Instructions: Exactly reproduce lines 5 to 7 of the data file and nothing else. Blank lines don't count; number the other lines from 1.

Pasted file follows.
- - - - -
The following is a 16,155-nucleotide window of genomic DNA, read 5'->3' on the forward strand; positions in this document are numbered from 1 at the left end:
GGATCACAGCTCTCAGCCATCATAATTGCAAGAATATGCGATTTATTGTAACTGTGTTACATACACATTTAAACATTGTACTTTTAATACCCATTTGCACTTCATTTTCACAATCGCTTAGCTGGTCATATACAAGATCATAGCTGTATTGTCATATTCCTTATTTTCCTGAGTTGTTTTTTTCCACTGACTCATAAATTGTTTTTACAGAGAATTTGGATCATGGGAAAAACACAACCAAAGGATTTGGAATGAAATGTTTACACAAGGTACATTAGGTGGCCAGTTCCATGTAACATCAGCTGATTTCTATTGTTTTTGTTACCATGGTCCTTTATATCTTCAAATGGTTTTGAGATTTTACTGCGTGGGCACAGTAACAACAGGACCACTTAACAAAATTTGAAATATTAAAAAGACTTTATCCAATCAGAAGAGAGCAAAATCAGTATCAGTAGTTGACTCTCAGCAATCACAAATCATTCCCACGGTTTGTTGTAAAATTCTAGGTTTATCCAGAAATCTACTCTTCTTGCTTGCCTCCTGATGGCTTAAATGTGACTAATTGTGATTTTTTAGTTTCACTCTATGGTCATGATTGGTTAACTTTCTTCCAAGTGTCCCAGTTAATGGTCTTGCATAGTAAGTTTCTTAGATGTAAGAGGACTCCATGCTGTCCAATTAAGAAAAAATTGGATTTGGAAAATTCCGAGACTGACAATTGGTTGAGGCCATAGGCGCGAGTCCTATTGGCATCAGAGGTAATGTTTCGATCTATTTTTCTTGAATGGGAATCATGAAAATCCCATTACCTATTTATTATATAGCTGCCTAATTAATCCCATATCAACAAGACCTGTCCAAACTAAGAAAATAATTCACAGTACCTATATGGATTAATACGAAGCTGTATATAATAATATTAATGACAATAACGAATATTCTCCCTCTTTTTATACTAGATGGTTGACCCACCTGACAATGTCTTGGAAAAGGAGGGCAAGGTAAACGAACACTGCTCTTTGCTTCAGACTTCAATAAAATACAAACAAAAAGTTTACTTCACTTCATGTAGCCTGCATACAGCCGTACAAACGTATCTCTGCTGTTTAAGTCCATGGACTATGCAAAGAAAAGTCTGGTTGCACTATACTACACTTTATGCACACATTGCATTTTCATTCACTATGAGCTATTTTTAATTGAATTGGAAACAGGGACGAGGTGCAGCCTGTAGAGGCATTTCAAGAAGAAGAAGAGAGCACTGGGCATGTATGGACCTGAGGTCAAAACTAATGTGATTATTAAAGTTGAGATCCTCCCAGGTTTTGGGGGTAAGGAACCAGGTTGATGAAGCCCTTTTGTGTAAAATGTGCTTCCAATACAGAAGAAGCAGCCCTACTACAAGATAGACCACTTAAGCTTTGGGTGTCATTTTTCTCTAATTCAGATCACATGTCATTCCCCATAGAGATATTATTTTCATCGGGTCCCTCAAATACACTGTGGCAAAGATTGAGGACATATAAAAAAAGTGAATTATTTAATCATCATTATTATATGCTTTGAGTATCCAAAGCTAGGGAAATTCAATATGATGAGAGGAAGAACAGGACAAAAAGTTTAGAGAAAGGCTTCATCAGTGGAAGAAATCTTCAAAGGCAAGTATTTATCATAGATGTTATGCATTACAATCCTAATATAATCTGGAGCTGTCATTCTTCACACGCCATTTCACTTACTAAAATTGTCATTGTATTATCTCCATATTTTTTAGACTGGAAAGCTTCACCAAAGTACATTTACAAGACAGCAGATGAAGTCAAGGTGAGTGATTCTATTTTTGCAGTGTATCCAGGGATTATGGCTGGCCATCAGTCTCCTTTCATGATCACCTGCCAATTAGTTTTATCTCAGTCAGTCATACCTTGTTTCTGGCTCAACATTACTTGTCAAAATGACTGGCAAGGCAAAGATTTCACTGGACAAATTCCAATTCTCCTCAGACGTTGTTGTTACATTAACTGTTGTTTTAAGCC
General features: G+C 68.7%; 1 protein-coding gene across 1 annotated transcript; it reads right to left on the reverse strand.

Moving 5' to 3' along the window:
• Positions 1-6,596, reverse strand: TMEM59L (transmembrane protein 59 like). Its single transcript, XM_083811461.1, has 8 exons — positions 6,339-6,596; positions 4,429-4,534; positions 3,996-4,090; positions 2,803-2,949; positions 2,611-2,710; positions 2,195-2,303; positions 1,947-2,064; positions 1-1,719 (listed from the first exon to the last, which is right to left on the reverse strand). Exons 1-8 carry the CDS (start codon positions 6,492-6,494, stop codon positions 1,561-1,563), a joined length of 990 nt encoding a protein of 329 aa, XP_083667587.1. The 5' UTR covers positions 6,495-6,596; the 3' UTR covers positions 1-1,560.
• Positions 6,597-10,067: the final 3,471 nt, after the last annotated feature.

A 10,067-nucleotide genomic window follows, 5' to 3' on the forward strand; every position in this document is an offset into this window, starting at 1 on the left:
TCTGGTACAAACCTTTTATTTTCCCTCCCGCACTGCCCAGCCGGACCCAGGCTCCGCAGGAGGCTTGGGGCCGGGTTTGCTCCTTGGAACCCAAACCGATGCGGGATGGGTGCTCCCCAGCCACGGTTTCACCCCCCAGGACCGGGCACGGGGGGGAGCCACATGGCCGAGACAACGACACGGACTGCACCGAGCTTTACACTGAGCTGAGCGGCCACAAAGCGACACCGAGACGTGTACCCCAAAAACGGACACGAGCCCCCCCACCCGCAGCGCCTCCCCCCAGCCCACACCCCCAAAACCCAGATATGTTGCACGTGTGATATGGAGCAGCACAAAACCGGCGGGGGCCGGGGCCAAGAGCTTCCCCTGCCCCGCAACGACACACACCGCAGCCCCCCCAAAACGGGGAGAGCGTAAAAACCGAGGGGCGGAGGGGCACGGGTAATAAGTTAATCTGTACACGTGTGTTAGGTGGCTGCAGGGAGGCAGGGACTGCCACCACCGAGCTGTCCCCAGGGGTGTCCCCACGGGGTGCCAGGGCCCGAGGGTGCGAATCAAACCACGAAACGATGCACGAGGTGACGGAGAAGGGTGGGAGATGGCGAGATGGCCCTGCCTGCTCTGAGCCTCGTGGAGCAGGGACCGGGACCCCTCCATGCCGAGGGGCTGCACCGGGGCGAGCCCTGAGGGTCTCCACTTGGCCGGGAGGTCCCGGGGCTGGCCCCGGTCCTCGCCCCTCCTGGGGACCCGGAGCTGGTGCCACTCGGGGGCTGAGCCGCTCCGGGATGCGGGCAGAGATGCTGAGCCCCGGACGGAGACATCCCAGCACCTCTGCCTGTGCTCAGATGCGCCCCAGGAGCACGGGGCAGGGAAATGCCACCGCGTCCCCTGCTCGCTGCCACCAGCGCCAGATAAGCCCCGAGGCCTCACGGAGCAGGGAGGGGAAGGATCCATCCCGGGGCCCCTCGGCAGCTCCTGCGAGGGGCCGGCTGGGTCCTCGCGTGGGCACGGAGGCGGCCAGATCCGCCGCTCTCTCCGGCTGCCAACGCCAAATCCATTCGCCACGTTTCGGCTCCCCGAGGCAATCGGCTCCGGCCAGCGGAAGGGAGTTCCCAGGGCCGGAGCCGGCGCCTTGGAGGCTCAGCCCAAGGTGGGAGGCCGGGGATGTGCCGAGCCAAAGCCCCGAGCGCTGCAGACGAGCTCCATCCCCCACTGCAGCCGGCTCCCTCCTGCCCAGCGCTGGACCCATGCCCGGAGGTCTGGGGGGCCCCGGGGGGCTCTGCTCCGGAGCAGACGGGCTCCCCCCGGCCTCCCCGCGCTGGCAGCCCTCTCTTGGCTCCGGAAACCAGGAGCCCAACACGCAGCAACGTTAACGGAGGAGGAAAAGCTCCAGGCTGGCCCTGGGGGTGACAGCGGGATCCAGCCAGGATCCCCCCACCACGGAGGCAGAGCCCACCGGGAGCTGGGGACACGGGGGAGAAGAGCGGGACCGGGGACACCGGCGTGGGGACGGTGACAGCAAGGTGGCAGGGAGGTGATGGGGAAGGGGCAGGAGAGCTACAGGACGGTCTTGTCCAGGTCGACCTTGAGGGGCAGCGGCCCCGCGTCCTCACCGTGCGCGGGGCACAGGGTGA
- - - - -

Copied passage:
• Positions 1-6,596, reverse strand: TMEM59L (transmembrane protein 59 like). Its single transcript, XM_083811461.1, has 8 exons — positions 6,339-6,596; positions 4,429-4,534; positions 3,996-4,090; positions 2,803-2,949; positions 2,611-2,710; positions 2,195-2,303; positions 1,947-2,064; positions 1-1,719 (listed from the first exon to the last, which is right to left on the reverse strand). Exons 1-8 carry the CDS (start codon positions 6,492-6,494, stop codon positions 1,561-1,563), a joined length of 990 nt encoding a protein of 329 aa, XP_083667587.1. The 5' UTR covers positions 6,495-6,596; the 3' UTR covers positions 1-1,560.
• Positions 6,597-10,067: the final 3,471 nt, after the last annotated feature.

A 10,067-nucleotide genomic window follows, 5' to 3' on the forward strand; every position in this document is an offset into this window, starting at 1 on the left: